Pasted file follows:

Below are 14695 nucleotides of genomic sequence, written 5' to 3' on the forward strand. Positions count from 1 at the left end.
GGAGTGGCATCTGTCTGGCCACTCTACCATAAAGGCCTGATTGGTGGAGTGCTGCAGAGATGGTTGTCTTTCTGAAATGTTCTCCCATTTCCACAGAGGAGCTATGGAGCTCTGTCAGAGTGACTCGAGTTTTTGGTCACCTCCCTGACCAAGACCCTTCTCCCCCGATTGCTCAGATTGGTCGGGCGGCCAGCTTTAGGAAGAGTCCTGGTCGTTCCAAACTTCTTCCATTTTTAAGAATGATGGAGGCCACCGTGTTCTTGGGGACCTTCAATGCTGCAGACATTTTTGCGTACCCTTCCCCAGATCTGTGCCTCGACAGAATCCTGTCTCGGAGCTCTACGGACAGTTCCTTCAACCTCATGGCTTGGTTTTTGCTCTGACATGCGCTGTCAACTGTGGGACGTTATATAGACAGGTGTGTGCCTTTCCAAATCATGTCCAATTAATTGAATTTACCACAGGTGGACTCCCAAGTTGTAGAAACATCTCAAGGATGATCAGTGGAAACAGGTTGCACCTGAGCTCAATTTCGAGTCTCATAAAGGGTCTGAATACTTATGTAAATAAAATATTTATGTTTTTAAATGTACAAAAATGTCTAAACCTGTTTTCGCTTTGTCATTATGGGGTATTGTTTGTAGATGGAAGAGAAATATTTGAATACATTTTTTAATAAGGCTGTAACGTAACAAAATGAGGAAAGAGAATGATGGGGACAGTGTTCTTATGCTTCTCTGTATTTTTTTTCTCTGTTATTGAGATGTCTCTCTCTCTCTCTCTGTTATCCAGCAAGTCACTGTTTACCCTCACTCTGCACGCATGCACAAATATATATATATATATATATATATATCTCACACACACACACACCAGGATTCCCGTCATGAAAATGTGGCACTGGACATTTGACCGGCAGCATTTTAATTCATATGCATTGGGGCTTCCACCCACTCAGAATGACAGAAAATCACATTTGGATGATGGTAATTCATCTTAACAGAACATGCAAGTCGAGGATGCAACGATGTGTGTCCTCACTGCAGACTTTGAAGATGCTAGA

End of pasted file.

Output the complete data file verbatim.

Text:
Below are 14695 nucleotides of genomic sequence, written 5' to 3' on the forward strand. Positions count from 1 at the left end.
GGAGTGGCATCTGTCTGGCCACTCTACCATAAAGGCCTGATTGGTGGAGTGCTGCAGAGATGGTTGTCTTTCTGAAATGTTCTCCCATTTCCACAGAGGAGCTATGGAGCTCTGTCAGAGTGACTCGAGTTTTTGGTCACCTCCCTGACCAAGACCCTTCTCCCCCGATTGCTCAGATTGGTCGGGCGGCCAGCTTTAGGAAGAGTCCTGGTCGTTCCAAACTTCTTCCATTTTTAAGAATGATGGAGGCCACCGTGTTCTTGGGGACCTTCAATGCTGCAGACATTTTTGCGTACCCTTCCCCAGATCTGTGCCTCGACAGAATCCTGTCTCGGAGCTCTACGGACAGTTCCTTCAACCTCATGGCTTGGTTTTTGCTCTGACATGCGCTGTCAACTGTGGGACGTTATATAGACAGGTGTGTGCCTTTCCAAATCATGTCCAATTAATTGAATTTACCACAGGTGGACTCCCAAGTTGTAGAAACATCTCAAGGATGATCAGTGGAAACAGGTTGCACCTGAGCTCAATTTCGAGTCTCATAAAGGGTCTGAATACTTATGTAAATAAAATATTTATGTTTTTAAATGTACAAAAATGTCTAAACCTGTTTTCGCTTTGTCATTATGGGGTATTGTTTGTAGATGGAAGAGAAATATTTGAATACATTTTTTAATAAGGCTGTAACGTAACAAAATGAGGAAAGAGAATGATGGGGACAGTGTTCTTATGCTTCTCTGTATTTTTTTTCTCTGTTATTGAGATGTCTCTCTCTCTCTCTCTGTTATCCAGCAAGTCACTGTTTACCCTCACTCTGCACGCATGCACAAATATATATATATATATATATATATATCTCACACACACACACACCAGGATTCCCGTCATGAAAATGTGGCACTGGACATTTGACCGGCAGCATTTTAATTCATATGCATTGGGGCTTCCACCCACTCAGAATGACAGAAAATCACATTTGGATGATGGTAATTCATCTTAACAGAACATGCAAGTCGAGGATGCAACGATGTGTGTCCTCACTGCAGACTTTGAAGATGCTAGA